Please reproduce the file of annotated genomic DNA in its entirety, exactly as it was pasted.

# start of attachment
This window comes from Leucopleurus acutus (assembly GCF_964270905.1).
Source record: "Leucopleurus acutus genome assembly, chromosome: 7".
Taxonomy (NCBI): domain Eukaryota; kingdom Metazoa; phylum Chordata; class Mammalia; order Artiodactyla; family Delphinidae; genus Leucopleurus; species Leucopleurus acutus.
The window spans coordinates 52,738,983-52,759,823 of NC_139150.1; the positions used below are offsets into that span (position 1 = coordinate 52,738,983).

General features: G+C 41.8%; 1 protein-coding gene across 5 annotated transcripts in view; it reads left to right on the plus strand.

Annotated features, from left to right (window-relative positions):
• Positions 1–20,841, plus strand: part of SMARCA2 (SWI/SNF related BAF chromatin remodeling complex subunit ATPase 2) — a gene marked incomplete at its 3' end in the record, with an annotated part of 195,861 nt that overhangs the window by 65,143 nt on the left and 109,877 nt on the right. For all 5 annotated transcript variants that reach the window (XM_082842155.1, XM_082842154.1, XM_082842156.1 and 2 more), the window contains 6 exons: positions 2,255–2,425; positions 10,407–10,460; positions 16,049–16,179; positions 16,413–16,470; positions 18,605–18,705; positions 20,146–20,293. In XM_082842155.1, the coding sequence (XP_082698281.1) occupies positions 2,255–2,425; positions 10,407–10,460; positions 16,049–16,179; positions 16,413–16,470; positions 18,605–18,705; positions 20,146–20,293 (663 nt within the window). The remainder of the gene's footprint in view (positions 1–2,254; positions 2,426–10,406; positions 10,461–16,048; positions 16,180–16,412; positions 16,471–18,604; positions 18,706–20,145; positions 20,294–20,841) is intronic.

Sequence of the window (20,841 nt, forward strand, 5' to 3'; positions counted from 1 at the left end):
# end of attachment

This window comes from Leucopleurus acutus (assembly GCF_964270905.1).
Source record: "Leucopleurus acutus genome assembly, chromosome: 7".
Taxonomy (NCBI): domain Eukaryota; kingdom Metazoa; phylum Chordata; class Mammalia; order Artiodactyla; family Delphinidae; genus Leucopleurus; species Leucopleurus acutus.
The window spans coordinates 52,738,983-52,759,823 of NC_139150.1; the positions used below are offsets into that span (position 1 = coordinate 52,738,983).

General features: G+C 41.8%; 1 protein-coding gene across 5 annotated transcripts in view; it reads left to right on the plus strand.

Annotated features, from left to right (window-relative positions):
• Positions 1–20,841, plus strand: part of SMARCA2 (SWI/SNF related BAF chromatin remodeling complex subunit ATPase 2) — a gene marked incomplete at its 3' end in the record, with an annotated part of 195,861 nt that overhangs the window by 65,143 nt on the left and 109,877 nt on the right. For all 5 annotated transcript variants that reach the window (XM_082842155.1, XM_082842154.1, XM_082842156.1 and 2 more), the window contains 6 exons: positions 2,255–2,425; positions 10,407–10,460; positions 16,049–16,179; positions 16,413–16,470; positions 18,605–18,705; positions 20,146–20,293. In XM_082842155.1, the coding sequence (XP_082698281.1) occupies positions 2,255–2,425; positions 10,407–10,460; positions 16,049–16,179; positions 16,413–16,470; positions 18,605–18,705; positions 20,146–20,293 (663 nt within the window). The remainder of the gene's footprint in view (positions 1–2,254; positions 2,426–10,406; positions 10,461–16,048; positions 16,180–16,412; positions 16,471–18,604; positions 18,706–20,145; positions 20,294–20,841) is intronic.

Sequence of the window (20,841 nt, forward strand, 5' to 3'; positions counted from 1 at the left end):